Jens Stoltenberg: NATO is in Afghanistan to prevent Afghanistan from once again becoming a safe haven for international terrorists. And we have to remember that the reason why NATO is in Afghanistan is an attack on the United States. When the United States was attacked on 9/11 2001, then NATO for the first time in our history invoked our collective defence clause, Article 5. And hundreds of thousands of soldiers from Europe, from Canada have served shoulder-to-shoulder with US soldiers in Afghanistan to prevent terrorists from once again controlling that country. And we are committed to our mission in Afghanistan because it is in our security interest to make sure that Afghanistan does not once again become a platform where terrorists can plan, organise and conduct terrorist attacks on our own countries. We support the peace process, and we welcome the talks between the government in Afghanistan and the Taliban. And as part of the peace effort, we have reduced our presence in Afghanistan. Not so long ago we had more than a hundred thousand troops in the big combat operation. And now we have roughly 12,000 NATO troops in Afghanistan, and they support, they train, assist and advise the African security forces.
We will consult on the future or mission in Afghanistan. It is important that we coordinate our efforts; and out of the 12,000 troops, which are now in Afghanistan, a significant part of those are European troops (...) And then of course we have the American troops in addition, in addition. So this is really an effort of all allies and partners and our approach is a conditions based approach. We will make decisions based on the conditions on the ground, because we think it is extremely important to continue to be committed to the future of Afghanistan, because it is in our interest to preserve the long term security of Afghanistan.
We decided to go into Afghanistan together; we will make decisions on future adjustments together; and when the time is right, we will leave together. And this has been the message from NATO Allies for many, many years and it continues to be the message from NATO Allies.
Oana Lungescu: We can now go I think to Tamara Grncharoska,TELMA TV.
Question: I have a question for the Secretary General, and for the Prime Minister. Secretary General, is there any problem with the approval of a military representative of North Macedonia to NATO requested ten, nine months ago, and still is pending? Will NATO ask to submit - North Macedonia to submit a new name for military representative? And one short if it’s possible. Why NATO still use NMK like code for the country, because with the PRESPA Agreement, the international code for the country is MK or MKD?
And for the Prime Minister: the transformation of the Macedonian army is in accordance with the NATO standards predicts change of some high-ranking army officers, as the case, worst case in some neighbouring countries, and to when this is planned to be finished? Thank you.
Jens Stoltenberg: So, first of all, NATO has some standards and guidelines. And every time we have a new member there are some procedures we have to go through. We have to have a vetting process, and all this takes some time to have all the practical issues in place. We are well on track. We're working closely with the North Macedonians to fix all the remaining issues.
The most important thing is that the North Macedonia is now a member of the Alliance. It participates fully in all NATO decisions; it sits at the table as equal - as an equal voice as all other Allies. So, I appreciate that when I participate in ministerial meetings in NATO I have North Macedonia there, together with the 29 other NATO Allies.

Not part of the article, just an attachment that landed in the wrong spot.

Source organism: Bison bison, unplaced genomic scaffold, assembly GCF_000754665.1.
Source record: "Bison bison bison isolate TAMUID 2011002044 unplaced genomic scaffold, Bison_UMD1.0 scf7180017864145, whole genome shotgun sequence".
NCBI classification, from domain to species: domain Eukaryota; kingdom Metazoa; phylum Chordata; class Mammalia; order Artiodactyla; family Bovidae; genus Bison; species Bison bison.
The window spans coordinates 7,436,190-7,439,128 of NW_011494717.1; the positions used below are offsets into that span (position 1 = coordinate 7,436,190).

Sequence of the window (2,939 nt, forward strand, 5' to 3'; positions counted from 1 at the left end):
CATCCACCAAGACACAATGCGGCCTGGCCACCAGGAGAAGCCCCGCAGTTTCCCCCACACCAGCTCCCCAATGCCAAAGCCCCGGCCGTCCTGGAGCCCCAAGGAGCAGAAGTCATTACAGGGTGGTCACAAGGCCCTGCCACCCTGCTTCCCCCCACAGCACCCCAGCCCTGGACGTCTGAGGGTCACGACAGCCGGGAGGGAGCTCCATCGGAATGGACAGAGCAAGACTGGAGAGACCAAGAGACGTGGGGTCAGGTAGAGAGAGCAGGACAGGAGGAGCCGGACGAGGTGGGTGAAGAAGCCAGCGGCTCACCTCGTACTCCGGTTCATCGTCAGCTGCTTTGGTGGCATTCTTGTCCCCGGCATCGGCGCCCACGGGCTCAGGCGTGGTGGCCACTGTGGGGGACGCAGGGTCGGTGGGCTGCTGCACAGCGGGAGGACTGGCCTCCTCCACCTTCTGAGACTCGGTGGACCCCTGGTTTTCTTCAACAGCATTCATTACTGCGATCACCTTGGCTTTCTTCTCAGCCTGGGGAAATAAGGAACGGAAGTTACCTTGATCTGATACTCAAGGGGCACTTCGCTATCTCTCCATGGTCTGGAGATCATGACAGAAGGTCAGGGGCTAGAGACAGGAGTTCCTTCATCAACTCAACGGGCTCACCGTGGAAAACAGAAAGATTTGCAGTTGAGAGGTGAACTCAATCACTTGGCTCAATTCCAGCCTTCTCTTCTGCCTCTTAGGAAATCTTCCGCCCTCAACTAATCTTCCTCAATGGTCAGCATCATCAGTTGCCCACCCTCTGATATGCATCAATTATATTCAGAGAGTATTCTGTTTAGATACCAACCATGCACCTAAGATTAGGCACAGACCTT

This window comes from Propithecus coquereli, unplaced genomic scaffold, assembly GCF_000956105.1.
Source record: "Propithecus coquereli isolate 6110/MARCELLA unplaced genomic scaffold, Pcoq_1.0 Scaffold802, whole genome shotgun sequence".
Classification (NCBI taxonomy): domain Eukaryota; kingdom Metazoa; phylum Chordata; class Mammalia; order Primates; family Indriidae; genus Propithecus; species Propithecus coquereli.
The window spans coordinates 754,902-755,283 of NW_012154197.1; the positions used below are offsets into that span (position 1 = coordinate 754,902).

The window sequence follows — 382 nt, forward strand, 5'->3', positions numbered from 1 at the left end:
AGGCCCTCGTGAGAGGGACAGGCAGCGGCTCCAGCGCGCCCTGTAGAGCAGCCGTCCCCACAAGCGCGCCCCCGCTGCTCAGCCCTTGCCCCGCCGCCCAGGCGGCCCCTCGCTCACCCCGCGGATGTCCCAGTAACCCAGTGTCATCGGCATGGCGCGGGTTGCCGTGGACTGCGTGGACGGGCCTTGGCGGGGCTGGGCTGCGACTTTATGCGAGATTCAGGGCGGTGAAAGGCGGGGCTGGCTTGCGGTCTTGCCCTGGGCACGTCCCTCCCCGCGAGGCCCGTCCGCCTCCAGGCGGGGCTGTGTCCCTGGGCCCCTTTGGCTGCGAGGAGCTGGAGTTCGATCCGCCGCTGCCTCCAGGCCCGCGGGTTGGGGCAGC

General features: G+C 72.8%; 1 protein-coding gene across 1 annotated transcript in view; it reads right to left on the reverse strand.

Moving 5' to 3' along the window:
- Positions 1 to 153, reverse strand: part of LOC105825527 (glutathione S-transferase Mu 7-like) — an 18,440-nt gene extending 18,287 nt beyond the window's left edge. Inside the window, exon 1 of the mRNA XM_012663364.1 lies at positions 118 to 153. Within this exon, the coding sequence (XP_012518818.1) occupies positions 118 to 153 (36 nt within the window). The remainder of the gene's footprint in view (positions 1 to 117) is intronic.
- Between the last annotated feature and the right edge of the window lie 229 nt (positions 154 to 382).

In a few weeks we will have a Defence Ministerial meeting. Then, Minister Radmila Šekerinska will be there together with all the others, And she will take part as a full member. We are all welcoming the fact that North Macedonia is now a full member of this Alliance. There will always be practical issues, and we will sort them out, as we move forward, and they will be fixed.
Zoran Zaev [Prime Minister of the Government of North Macedonia]:
[in Macedonian language]
Oana Lungescu: Okay, we can now go to Tanja Milevska, MIA.
Question: My questions are for the Prime Minister. [in Macedonian language]
Oana Lungescu: Just a reminder that we don't have interpretation, either for the questions or the answers. But I think we have time for one last question from Ivan Mijanovic, Radio & Television Montenegro (RTCG). Go ahead.
Question: Thank you very much. I have a question for Mr Secretary General. Is it acceptable for NATO that members of pro-Serbian parties leave the intelligence services, and to be on the head of defence sector in Montenegro? And did you, did you receive the letter of one of the Montenegrin leaders of … [inaudible] majority where he informs you about the deteriorating security situation in Montenegro? Thank you very much.
Jens Stoltenberg: Again we have standards, guidelines, procedures to secure that everyone that deals with classified documents, information in NATO and in Allied countries meet the NATO standards and that this is done in a safe and secure way. And that's also, of course, the case for Montenegro. We also have an office, a NATO Office of Security, which is always making sure that these security requirements are met. So, that applies regardless of who is in charge, because then there is absolutely requirements which all Allies have to meet.
Then, I'm aware of some of the challenges that Montenegro has faced and we have seen differences during the election campaign, disinformation and attempts in a way to use hybrid tactics against Montenegro. We saw that also some years ago with the coup attempt.
That's one of the reasons why NATO is working together with Montenegro, but also with other Allies, to be able to counter disinformation, to deal with hybrid threats, to deal with cyber-attacks. And we will continue to work closely with Montenegro.
What matters for me is that Montenegro is a new Ally - it became a member just a few years ago. And it is a clear message from Montenegro that they decided, of course, by themselves to join, and Montenegro is very committed to staying a member of NATO. And then we will address difficulties and challenges as we move forward.
Oana Lungescu: Thank you very much this press point.